At noon on Nov. 18, 1883, Americans experienced for the first time something called Standard Railway Time. It was the brainchild of a group of railroad executives who had met in Chicago the month before. In the interests of streamlining and standardizing their booming businesses, they had divided the nation into four time zones based on the 75th, 90th, 105th and 120th meridians.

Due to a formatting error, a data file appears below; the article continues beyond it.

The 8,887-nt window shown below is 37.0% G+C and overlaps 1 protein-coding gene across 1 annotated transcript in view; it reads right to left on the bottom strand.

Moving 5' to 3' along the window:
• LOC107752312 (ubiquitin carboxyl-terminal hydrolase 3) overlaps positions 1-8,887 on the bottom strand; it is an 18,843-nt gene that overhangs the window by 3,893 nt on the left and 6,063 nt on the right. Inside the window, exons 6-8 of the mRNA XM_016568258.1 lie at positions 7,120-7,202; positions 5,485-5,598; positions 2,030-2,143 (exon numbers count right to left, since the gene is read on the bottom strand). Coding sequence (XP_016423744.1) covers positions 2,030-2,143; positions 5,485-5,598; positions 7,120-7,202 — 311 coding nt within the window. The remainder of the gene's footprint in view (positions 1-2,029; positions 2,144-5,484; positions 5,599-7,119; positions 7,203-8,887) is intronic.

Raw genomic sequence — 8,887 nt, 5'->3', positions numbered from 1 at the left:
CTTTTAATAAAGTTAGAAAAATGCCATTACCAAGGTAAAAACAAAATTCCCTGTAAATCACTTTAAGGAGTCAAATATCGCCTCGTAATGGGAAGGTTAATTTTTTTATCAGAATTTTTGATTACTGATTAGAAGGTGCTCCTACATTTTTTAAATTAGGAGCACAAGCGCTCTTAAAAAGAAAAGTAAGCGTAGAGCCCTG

Their decision applied solely to railroad schedules, the only thing over which they had authority. But it would soon change the life of every American. Continued